A photograph looking down toward an auditorium stage on which seven people are seated. One person on the stage holds a microphone and addresses the room.

Musées partagés octobre 2022. Photo Anne Volery © Palais de la Porte Dorée

Stories & News / Partner Stories / Resources

Exchange and Dialogue: Supporting Practice Change in the Field

July 27, 2023

The Terra Foundation for American Art supports projects that reframe and expand notions of American art within global contexts, exploring topics important to the field at large. The foundation is partnering with organizations committed to engaging multiple perspectives for convenings that address relevant issues in the field. Recent supported convenings that facilitated exchange and dialogue to support systemic changes in museum practice include Sharing Museums (Paris, France), Tools for Demodernizing (Rotterdam, Netherlands), and IMU UR2: Art, Aesthetics, and Asian America (Palo Alto, California).

Sharing Museums, a conference held at Musée national de l’histoire de l’immigration Palais de la Porte Dorée, Paris, on October 20–22, 2022, brought together museum directors, artists, thought leaders, and journalists, to discuss diversity, migrations and diaspora, colonial history, and restitutions impacting museums and cultural organizations. This international convening invited participants to offer their insights into site-specific and shared experiences and to explore different methods and practices intended to inform the field, prompting cultural institutions to engage with critical approaches and rethink their place and role in society.

“With Sharing Museums, we have collected and combined the views and practices of museums worldwide as they consider their societal role, focusing on three issues that are key to coexistence and remembrance: social cohesion, diversity, and relations between Western countries and former colonies. This international format allowed actors from the field of culture, students, academia, and, more generally, members of the public interested in heritage issues to share and contrast viewpoints and to imbue the mutual enrichment of the institutions’ practices with new ideas,” said Constance Rivière, CEO, Palais de la Porte Dorée – Musée national de l’histoire de l’immigration – Aquarium tropical, and Sébastien Gökalp, Director, Musée national de l’histoire de l’immigration.

Another initiative, Tools for Demodernizing, originated at the Kunstinstituut Melly in Rotterdam on June 21–23, 2023. At the root of this project is the understanding that while Kunstinstituut Melly exists in a multi-ethnic metropole, its conceptual framework and space, like those of many other contemporary art institutions, are based on modernist principles, which can be seen as reproducing Eurocentric modernist beliefs such as the primacy of originality and autonomy.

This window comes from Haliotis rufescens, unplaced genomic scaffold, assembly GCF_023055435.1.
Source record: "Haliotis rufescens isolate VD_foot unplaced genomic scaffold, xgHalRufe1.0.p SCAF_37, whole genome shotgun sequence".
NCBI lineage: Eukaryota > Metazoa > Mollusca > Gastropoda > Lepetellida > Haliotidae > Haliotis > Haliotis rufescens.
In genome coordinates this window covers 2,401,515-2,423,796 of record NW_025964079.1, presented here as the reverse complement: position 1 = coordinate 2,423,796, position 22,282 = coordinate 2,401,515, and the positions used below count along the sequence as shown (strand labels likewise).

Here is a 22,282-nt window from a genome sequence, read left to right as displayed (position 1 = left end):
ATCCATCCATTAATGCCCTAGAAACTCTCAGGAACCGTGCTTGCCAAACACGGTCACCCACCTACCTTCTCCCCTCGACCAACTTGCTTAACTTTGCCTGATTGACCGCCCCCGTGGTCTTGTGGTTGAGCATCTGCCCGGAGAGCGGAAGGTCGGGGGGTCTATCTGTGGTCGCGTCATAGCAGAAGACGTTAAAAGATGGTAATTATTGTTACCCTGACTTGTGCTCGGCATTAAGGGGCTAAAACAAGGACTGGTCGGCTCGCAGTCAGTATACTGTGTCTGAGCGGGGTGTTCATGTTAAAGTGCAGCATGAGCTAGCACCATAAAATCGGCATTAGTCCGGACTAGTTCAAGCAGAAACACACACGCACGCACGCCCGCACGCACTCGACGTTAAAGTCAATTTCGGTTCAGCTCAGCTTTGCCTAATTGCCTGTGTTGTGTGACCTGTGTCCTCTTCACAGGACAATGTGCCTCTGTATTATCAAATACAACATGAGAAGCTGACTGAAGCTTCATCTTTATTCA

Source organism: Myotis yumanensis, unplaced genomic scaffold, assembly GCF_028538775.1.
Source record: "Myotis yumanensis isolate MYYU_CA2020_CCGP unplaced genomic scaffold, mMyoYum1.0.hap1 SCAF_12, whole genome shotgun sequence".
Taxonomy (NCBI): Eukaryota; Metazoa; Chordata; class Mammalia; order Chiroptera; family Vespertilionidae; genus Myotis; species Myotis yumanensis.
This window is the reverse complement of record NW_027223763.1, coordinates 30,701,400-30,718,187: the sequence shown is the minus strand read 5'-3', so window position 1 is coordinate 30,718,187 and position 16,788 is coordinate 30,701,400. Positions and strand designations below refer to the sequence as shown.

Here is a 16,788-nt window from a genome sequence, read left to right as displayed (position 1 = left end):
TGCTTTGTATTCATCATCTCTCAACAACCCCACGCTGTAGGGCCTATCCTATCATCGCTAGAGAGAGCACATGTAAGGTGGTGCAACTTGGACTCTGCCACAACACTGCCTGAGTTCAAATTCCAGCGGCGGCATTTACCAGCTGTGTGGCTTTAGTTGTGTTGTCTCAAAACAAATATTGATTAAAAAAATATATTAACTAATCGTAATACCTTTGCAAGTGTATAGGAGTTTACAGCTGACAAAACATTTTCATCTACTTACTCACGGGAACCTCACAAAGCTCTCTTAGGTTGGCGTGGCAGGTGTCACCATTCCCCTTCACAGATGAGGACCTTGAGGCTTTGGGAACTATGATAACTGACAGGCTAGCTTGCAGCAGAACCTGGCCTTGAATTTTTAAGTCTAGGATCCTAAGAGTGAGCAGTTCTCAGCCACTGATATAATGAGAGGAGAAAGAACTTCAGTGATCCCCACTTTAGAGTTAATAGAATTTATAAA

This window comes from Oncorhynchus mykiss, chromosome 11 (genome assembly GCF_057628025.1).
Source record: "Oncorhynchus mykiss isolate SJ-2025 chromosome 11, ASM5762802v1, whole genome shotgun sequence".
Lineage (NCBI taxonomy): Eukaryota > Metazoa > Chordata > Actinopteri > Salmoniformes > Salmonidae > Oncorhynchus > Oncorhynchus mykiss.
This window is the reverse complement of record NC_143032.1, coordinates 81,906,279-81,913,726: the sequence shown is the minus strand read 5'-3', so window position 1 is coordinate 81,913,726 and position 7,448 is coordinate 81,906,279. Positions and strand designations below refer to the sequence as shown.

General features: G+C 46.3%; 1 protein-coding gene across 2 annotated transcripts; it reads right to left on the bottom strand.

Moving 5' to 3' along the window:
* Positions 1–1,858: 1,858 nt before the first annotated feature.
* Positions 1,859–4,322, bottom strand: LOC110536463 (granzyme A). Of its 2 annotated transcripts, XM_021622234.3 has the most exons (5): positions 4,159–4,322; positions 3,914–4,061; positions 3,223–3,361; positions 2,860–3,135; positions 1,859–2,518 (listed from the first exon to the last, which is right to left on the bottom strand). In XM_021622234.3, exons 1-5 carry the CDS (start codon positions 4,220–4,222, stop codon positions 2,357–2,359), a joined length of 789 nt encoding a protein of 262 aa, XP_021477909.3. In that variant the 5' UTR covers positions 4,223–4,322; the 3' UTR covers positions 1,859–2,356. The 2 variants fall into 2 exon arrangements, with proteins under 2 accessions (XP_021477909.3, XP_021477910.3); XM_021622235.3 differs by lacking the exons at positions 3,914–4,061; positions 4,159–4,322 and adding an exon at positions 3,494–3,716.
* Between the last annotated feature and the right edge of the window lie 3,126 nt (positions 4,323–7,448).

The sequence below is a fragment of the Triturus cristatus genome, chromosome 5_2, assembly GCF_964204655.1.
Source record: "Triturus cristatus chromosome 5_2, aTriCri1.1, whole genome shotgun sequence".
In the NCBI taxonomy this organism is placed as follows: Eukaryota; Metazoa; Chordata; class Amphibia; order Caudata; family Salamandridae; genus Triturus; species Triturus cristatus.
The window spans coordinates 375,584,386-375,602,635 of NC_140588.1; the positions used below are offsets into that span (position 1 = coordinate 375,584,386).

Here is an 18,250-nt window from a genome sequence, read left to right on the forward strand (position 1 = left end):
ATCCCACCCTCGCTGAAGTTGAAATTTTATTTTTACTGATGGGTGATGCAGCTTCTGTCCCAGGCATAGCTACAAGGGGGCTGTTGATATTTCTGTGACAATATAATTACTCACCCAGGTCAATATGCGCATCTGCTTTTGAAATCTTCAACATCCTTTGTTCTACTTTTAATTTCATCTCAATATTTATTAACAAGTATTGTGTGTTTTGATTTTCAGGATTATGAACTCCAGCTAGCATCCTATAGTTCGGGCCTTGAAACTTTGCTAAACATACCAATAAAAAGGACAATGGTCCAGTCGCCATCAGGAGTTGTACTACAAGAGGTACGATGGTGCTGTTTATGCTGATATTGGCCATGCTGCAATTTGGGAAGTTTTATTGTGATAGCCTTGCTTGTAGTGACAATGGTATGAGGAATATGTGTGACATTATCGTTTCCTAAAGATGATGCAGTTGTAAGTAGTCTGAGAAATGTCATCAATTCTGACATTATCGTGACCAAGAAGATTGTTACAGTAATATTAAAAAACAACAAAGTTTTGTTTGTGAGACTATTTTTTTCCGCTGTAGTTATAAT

Tools for Demodernizing brought together an international cohort of cultural partners—Artspace (Australia), the Initiating Council for the Museum of Contemporary Art (ICMoCA) (Kossovo), Javett-UP (South Africa), and Museo de Arte Moderno de Medellín (MAMM) (Colombia), CUNY Graduate Center (United States), and Kunstinstituut Melly (The Netherlands)—for a training program focused on making transformative and sustainable change in arts organizations. The aim was to reflect upon and question the impact and exclusions of European-American modernism in museums and gallery spaces. The project was designed to address change at a structural level and to ensure the presence and welcoming of different forms of knowledge, spatial displays, and cultural platforms manifested in contemporary society. It is an experimental initiative, giving shape to knowledge sharing that relies on the co-creation, testing, and adaptation of ideas, as well as on the evolution of a community of thought and action that will inspire its constituencies and the field at large. Videos, reports, and reflections will be made available in the near future.

IMU UR2: Art, Aesthetics, and Asian America was a two-day convening at Stanford University on October 28–29, 2022, where scholars reimagined the histories and futures of artists of Asian descent. IMU UR2 (read “I am you, you are two/too/to”), coined by artist Martin Wong, encapsulates the convening’s aim of considering the countless ways Asian Americans and their work are interconnected and distinctive.

The convening encouraged dialogue, experimentation, and deep engagement with images. Each speaker centered their presentation around one image that spoke to their panel’s particular theme. Topics included Global Intimacies; Race & Aesthetics; Art & Activisms; History & Memory; Gender & Sexuality; and Institutional Interventions.

“IMU UR2: Art, Aesthetics, and Asian America brought together 40 Asian diaspora artists, makers, curators, and scholars to rethink and reimagine the pasts and futures of Asian American art. Hundreds of people gathered in person and virtually for this event, which fostered intergenerational conversations about activism, aesthetics, solidarity, and categorization, as well as the affordances and limitations of institutionalization,” said Marci Kwon, Assistant Professor, Art & Art History, Co-Director, Asian American Art Initiative, Cantor Arts Center.

These institutions are taking part in larger conversations on decolonization, representation, and dissonant heritage in the U.S. and around the world, working toward an inclusive, multivocal field. The foundation is committed to a new way of thinking about convenings that can effect change. We encourage you to contact us with ideas for rethinking methods, models, and systems in the field of American Art, as well as apply for support through our convening program.

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